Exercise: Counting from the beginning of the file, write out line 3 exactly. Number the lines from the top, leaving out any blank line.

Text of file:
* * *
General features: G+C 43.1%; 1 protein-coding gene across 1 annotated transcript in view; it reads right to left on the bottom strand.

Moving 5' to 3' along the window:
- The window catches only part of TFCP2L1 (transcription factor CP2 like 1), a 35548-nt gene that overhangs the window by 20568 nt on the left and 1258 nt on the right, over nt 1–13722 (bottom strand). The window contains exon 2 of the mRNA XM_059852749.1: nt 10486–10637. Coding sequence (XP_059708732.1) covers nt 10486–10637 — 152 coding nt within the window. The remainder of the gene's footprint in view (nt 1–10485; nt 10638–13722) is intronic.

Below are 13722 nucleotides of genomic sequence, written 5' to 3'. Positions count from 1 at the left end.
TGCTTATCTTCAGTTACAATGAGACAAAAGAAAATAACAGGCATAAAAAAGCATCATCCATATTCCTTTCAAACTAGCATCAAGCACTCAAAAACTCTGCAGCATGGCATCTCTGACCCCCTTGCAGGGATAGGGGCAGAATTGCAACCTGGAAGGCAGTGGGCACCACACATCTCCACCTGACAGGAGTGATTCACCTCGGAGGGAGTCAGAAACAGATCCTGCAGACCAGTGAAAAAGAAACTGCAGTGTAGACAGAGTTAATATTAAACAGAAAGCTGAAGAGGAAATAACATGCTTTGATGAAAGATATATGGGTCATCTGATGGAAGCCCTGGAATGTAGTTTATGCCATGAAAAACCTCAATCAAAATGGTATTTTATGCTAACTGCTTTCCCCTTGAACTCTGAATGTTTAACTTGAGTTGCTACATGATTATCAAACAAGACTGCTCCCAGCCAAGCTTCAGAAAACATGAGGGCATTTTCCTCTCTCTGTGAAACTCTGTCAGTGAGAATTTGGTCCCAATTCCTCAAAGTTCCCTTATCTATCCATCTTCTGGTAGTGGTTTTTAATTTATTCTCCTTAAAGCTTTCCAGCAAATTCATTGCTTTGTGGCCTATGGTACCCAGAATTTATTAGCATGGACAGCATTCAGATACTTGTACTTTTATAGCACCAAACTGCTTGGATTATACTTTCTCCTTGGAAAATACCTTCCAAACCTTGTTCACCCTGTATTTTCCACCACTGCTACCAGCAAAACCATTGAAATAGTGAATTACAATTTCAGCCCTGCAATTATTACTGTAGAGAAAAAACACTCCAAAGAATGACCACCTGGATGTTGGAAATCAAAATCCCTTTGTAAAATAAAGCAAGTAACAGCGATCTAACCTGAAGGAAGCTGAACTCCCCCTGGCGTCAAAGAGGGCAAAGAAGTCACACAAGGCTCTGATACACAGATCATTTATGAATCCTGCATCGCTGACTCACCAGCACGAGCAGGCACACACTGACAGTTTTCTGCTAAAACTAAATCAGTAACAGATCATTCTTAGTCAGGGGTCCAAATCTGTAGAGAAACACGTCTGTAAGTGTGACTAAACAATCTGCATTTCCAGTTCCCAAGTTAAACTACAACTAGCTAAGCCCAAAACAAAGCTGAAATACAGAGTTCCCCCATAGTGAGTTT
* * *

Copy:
- The window catches only part of TFCP2L1 (transcription factor CP2 like 1), a 35548-nt gene that overhangs the window by 20568 nt on the left and 1258 nt on the right, over nt 1–13722 (bottom strand). The window contains exon 2 of the mRNA XM_059852749.1: nt 10486–10637. Coding sequence (XP_059708732.1) covers nt 10486–10637 — 152 coding nt within the window. The remainder of the gene's footprint in view (nt 1–10485; nt 10638–13722) is intronic.